Self-Representation by Criminal Defendants
Faretta v. California (1975)
In Faretta v. California, 422 U.S. 806 (1975), the Court considered “whether a defendant in a state criminal trial has a constitutional right to proceed without counsel when he voluntarily and intelligently elects to do so.” The Court said that another way to frame the question was “whether a State may constitutionally hale a person into its criminal courts and there force a lawyer upon him, even when he insists that he wants to conduct his own defense.”
In an opinion by Justice Stewart, the Court noted that a defendant’s right to represent himself in criminal cases had long been recognized in America. “In the federal courts, the right of self-representation has been protected by statute since the beginnings of our Nation. With few exceptions, each of the several States also accords a defendant the right to represent himself in any criminal case. The constitutions of 36 States explicitly confer that right. Moreover, many state courts have expressed the view that the right is also supported by the Constitution of the United States.” Recognizing that longstanding practice has its own persuasive authority, the Court wrote, “We confront here a nearly universal conviction, on the part of our people as well as our courts, that forcing a lawyer upon an unwilling defendant is contrary to his basic right to defend himself if he truly wants to do so.”
The Court noted, too, that the Sixth Amendment provides the defendant with various rights; the rights are not provided to the lawyer. “The Sixth Amendment does not provide merely that a defense shall be made for the accused; it grants to the accused personally the right to make his defense. It is the accused, not counsel, who must be ‘informed of the nature and cause of the accusation,’ who must be ‘confronted with the witnesses against him,’ and who must be accorded ‘compulsory process for obtaining witnesses in his favor.’ Although not stated in the Amendment in so many words, the right to self-representation—to make one’s own defense personally—is thus necessarily implied by the structure of the Amendment. The right to defend is given directly to the accused; for it is he who suffers the consequences if the defense fails.”
The Court then decided that even though a defendant would normally be extraordinarily foolish to forgo the assistance of counsel in favor of self-representation, the Constitution provides the option:
“It is undeniable that in most criminal prosecutions defendants could better defend with counsel’s guidance than by their own unskilled efforts. But where the defendant will not voluntarily accept representation by counsel, the potential advantage of a lawyer’s training and experience can be realized, if at all, only imperfectly. To force a lawyer on a defendant can only lead him to believe that the law contrives against him. Moreover, it is not inconceivable that in some rare instances, the defendant might in fact present his case more effectively by conducting his own defense. Personal liberties are not rooted in the law of averages. The right to defend is personal. The defendant, and not his lawyer or the State, will bear the personal consequences of a conviction. It is the defendant, therefore, who must be free personally to decide whether in his particular case counsel is to his advantage.”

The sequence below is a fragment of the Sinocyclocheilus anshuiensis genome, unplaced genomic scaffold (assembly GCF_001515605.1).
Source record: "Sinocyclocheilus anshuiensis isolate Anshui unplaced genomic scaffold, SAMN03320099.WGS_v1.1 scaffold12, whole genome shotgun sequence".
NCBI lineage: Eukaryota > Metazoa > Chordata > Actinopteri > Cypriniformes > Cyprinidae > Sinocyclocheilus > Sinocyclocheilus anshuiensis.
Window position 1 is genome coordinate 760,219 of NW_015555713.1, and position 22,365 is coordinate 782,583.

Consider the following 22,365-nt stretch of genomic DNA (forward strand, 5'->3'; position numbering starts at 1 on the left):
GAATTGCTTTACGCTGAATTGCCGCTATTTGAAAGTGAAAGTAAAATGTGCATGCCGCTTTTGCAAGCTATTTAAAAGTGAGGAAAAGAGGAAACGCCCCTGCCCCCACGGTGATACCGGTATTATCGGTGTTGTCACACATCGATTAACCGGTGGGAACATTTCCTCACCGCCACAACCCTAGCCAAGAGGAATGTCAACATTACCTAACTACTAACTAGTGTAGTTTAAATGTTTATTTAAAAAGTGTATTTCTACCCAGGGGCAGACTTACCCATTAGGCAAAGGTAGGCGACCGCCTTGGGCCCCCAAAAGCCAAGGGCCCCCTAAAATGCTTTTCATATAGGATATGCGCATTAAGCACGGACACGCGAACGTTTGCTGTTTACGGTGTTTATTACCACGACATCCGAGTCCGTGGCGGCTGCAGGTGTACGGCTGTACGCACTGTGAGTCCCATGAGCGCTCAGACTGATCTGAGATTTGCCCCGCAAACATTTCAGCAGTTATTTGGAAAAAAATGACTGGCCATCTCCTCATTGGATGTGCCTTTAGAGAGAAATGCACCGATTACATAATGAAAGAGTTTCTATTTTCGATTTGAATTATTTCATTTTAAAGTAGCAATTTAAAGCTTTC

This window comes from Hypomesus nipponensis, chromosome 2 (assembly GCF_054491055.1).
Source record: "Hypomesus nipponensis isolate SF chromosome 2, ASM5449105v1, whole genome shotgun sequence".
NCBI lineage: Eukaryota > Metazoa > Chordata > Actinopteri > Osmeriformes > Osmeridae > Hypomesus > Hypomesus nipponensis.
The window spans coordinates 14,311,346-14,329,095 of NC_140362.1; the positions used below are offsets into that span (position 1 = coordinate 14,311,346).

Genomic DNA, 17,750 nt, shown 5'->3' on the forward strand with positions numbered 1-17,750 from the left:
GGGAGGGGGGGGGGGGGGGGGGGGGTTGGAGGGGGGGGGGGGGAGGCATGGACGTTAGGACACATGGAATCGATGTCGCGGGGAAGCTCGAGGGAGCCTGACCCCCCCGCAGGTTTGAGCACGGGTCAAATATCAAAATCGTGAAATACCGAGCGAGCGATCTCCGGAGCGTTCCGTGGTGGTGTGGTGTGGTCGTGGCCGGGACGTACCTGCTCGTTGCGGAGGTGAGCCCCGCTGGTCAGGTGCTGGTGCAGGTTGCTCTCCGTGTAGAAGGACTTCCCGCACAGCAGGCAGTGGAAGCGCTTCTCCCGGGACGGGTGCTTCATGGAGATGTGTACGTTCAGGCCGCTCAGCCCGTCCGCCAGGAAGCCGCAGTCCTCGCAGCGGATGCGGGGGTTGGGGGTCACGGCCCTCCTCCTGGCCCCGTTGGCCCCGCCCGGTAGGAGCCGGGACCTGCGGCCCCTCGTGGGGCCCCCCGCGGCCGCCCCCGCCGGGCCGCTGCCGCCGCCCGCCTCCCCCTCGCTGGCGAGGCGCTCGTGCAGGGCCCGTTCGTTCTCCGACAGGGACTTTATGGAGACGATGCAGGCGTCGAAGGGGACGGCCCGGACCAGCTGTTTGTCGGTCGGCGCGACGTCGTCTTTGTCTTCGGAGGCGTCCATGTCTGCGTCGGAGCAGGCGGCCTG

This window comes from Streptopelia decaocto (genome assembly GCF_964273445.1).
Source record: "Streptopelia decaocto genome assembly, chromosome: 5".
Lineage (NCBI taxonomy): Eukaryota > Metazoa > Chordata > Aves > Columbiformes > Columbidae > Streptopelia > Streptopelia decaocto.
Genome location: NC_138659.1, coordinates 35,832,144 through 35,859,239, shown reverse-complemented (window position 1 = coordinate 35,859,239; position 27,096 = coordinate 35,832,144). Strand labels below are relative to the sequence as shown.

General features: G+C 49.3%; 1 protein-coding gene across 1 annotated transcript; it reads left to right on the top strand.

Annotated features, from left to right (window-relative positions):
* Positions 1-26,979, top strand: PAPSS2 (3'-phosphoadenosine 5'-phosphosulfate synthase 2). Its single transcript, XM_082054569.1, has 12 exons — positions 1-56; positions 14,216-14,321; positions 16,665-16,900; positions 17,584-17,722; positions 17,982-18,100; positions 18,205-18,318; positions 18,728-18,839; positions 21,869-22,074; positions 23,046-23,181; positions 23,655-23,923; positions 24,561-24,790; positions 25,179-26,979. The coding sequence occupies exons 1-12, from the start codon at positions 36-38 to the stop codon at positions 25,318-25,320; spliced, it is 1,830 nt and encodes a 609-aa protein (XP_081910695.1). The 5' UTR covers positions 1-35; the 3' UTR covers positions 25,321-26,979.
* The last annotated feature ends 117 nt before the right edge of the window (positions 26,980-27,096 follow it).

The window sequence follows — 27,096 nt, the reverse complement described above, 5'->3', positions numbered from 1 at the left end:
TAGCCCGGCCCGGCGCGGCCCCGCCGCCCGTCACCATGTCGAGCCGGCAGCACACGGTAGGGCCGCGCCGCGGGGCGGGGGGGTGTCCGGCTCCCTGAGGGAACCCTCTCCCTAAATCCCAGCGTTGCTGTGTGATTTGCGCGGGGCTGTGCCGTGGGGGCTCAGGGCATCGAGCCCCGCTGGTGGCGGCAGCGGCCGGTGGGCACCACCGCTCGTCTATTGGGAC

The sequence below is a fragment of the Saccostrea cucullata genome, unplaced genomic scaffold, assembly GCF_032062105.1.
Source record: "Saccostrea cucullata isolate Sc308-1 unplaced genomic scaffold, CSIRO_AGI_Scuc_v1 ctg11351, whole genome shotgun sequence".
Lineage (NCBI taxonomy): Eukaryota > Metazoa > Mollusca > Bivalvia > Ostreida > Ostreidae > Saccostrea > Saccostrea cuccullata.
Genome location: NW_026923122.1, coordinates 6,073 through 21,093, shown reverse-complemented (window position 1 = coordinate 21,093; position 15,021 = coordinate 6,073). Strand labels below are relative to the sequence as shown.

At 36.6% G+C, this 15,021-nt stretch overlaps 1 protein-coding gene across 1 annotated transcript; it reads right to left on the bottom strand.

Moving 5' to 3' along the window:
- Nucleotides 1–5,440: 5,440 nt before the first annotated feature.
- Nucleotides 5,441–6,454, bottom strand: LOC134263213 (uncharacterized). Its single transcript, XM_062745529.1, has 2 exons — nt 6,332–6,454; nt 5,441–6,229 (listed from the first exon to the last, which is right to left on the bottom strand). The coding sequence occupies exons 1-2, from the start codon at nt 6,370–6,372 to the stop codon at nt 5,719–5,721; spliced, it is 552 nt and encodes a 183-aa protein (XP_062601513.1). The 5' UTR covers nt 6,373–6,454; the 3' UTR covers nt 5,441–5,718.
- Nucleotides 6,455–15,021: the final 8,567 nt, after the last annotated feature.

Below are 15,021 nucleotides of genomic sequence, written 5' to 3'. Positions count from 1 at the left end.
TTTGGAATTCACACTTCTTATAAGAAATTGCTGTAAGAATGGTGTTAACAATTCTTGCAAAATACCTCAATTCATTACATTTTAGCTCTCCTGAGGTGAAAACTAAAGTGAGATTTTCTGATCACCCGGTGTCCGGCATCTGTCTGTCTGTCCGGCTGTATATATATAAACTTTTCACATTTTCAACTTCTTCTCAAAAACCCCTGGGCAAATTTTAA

When a defendant wishes to forgo counsel, a trial judge must advise the defendant carefully of the consequences. The decision then belongs to the defendant.
The Court’s decision inspired a spirited dissent.
Mr. Chief Justice BURGER, with whom Mr. Justice BLACKMUN and Mr. Justice REHNQUIST join, dissenting.
This case  is another example of the judicial tendency to constitutionalize what is thought “good.” That effort fails on its own terms here, because there is nothing desirable or useful in permitting every accused person, even the most uneducated and inexperienced, to insist upon conducting his own defense to criminal charges. Moreover, there is no constitutional basis for the Court’s holding, and it can only add to the problems of an already malfunctioning criminal justice system. I therefore dissent.
The fact of the matter is that in all but an extraordinarily small number of cases an accused will lose whatever defense he may have if he undertakes to conduct the trial himself. The Court’s opinion in Powell v. Alabama puts the point eloquently:
“Even the intelligent and educated layman has small and sometimes no skill in the science of law. If charged with crime, he is incapable, generally, of determining for himself whether the indictment is good or bad. He is unfamiliar with the rules of evidence. Left without the aid of counsel he may be put on trial without a proper charge, and convicted upon incompetent evidence, or evidence irrelevant to the issue or otherwise inadmissible. He lacks both the skill and knowledge adequately to prepare his defense, even though he have a perfect one. He requires the guiding hand of counsel at every step in the proceedings against him. Without it, though he be not guilty, he faces the danger of conviction because he does not know how to establish his innocence. If that be true of men of intelligence, how much more true is it of the ignorant and illiterate, or those of feeble intellect.”